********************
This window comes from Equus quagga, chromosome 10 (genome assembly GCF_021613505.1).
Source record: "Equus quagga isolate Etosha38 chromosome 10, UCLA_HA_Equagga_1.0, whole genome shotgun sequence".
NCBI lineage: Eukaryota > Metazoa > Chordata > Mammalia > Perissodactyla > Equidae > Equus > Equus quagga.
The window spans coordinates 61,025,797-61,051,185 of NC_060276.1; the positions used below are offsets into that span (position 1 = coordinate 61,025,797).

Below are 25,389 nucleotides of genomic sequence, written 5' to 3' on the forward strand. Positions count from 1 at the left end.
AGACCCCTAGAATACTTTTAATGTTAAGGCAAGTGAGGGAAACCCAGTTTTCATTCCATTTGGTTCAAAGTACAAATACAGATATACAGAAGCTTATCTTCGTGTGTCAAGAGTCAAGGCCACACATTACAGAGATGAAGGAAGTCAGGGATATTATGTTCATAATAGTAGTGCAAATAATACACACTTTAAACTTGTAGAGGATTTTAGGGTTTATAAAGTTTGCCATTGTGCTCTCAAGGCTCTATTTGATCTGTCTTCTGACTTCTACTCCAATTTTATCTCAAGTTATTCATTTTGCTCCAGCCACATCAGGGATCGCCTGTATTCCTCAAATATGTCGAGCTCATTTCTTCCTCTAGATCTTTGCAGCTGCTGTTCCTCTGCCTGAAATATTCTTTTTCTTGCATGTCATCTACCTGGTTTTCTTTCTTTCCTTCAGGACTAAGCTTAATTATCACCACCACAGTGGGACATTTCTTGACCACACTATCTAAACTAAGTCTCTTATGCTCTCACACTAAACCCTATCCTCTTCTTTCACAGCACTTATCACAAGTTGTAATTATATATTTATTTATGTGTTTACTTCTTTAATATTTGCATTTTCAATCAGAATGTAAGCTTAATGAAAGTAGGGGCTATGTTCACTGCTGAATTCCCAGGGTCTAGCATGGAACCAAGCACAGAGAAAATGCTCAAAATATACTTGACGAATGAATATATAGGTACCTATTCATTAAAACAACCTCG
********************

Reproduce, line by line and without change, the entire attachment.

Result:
This window comes from Equus quagga, chromosome 10 (genome assembly GCF_021613505.1).
Source record: "Equus quagga isolate Etosha38 chromosome 10, UCLA_HA_Equagga_1.0, whole genome shotgun sequence".
NCBI lineage: Eukaryota > Metazoa > Chordata > Mammalia > Perissodactyla > Equidae > Equus > Equus quagga.
The window spans coordinates 61,025,797-61,051,185 of NC_060276.1; the positions used below are offsets into that span (position 1 = coordinate 61,025,797).

Below are 25,389 nucleotides of genomic sequence, written 5' to 3' on the forward strand. Positions count from 1 at the left end.
AGACCCCTAGAATACTTTTAATGTTAAGGCAAGTGAGGGAAACCCAGTTTTCATTCCATTTGGTTCAAAGTACAAATACAGATATACAGAAGCTTATCTTCGTGTGTCAAGAGTCAAGGCCACACATTACAGAGATGAAGGAAGTCAGGGATATTATGTTCATAATAGTAGTGCAAATAATACACACTTTAAACTTGTAGAGGATTTTAGGGTTTATAAAGTTTGCCATTGTGCTCTCAAGGCTCTATTTGATCTGTCTTCTGACTTCTACTCCAATTTTATCTCAAGTTATTCATTTTGCTCCAGCCACATCAGGGATCGCCTGTATTCCTCAAATATGTCGAGCTCATTTCTTCCTCTAGATCTTTGCAGCTGCTGTTCCTCTGCCTGAAATATTCTTTTTCTTGCATGTCATCTACCTGGTTTTCTTTCTTTCCTTCAGGACTAAGCTTAATTATCACCACCACAGTGGGACATTTCTTGACCACACTATCTAAACTAAGTCTCTTATGCTCTCACACTAAACCCTATCCTCTTCTTTCACAGCACTTATCACAAGTTGTAATTATATATTTATTTATGTGTTTACTTCTTTAATATTTGCATTTTCAATCAGAATGTAAGCTTAATGAAAGTAGGGGCTATGTTCACTGCTGAATTCCCAGGGTCTAGCATGGAACCAAGCACAGAGAAAATGCTCAAAATATACTTGACGAATGAATATATAGGTACCTATTCATTAAAACAACCTCG